At the start of each small group discussion a committee member explained the proposed strategy.  Following this, group members were asked to give their broad response to the strategy and then specifically ask the group to: 

1. Identify any barriers that they can see to implementing the strategy.

2. Identify anything that they feel could facilitate its implementation.

3. Articulate any other specific recommendations. 

Important issues highlighted in the small groups

  • That there were similarities (but also distinct differences) in the aims and objectives of SCIPA and the Research Committee. 
  • That there is a resistance to discussing research and scientific matters in societies and amongst candidates.  This is linked to an anxiety that psychoanalytical ideas could become diluted if we open up too much to scientific information from other disciplines. 
  • That approaches to scientific issues can become fragmented as a result of influences such as cultural differences.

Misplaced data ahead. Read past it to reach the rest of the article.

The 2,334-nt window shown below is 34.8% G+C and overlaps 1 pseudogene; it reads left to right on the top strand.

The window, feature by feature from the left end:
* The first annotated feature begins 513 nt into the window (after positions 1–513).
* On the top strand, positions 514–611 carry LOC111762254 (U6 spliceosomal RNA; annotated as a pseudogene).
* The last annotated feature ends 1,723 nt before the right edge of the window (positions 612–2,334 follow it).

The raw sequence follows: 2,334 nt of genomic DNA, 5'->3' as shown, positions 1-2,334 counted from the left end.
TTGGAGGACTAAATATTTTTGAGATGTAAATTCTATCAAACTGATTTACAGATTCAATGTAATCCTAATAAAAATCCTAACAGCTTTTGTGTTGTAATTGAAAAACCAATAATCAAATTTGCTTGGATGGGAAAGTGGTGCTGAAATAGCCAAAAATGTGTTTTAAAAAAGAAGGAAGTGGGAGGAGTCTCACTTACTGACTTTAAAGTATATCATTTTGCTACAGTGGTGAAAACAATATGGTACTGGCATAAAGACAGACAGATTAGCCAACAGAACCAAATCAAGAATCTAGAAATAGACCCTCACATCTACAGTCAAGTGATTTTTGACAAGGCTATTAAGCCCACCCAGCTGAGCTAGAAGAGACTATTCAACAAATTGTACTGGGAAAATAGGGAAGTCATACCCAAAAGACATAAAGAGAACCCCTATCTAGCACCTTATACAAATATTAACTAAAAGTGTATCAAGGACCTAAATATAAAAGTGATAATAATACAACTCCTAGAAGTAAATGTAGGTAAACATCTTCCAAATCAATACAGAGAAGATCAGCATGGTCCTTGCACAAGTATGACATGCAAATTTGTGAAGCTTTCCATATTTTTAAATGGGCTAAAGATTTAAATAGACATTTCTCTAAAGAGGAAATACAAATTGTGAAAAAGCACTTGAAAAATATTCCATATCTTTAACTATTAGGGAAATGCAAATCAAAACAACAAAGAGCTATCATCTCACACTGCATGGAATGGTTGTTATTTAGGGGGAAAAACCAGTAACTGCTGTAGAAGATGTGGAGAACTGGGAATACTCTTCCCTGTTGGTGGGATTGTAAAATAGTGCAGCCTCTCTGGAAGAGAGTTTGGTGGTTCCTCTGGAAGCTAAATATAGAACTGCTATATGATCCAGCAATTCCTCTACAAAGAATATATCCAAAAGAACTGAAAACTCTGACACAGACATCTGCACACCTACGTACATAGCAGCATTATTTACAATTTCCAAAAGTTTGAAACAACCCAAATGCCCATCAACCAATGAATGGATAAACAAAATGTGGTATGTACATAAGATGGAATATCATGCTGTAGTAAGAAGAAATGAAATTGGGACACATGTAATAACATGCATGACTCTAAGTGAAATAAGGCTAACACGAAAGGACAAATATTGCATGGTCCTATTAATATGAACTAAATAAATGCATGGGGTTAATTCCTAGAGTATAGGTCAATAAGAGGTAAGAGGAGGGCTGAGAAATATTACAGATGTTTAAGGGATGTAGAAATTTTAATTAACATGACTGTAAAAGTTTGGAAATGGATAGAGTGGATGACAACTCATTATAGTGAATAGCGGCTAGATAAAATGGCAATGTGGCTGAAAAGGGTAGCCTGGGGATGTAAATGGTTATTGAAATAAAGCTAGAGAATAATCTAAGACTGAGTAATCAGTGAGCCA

• That being open to scientific findings has been limited by a legacy of arrogance about other disciplines.
  • That there is value of having closer communication (and meetings) with scientific chair colleagues to reduce fragmentation and splitting. 
  • There is a need to examine the best way to communicate scientific issues within societies and to the outside world. 
  • That seminars offered to the public, especially interdisciplinary seminars, can have a mutually enriching effect and that such seminars could address the lack of understanding of what contemporary psychoanalysis has to offer.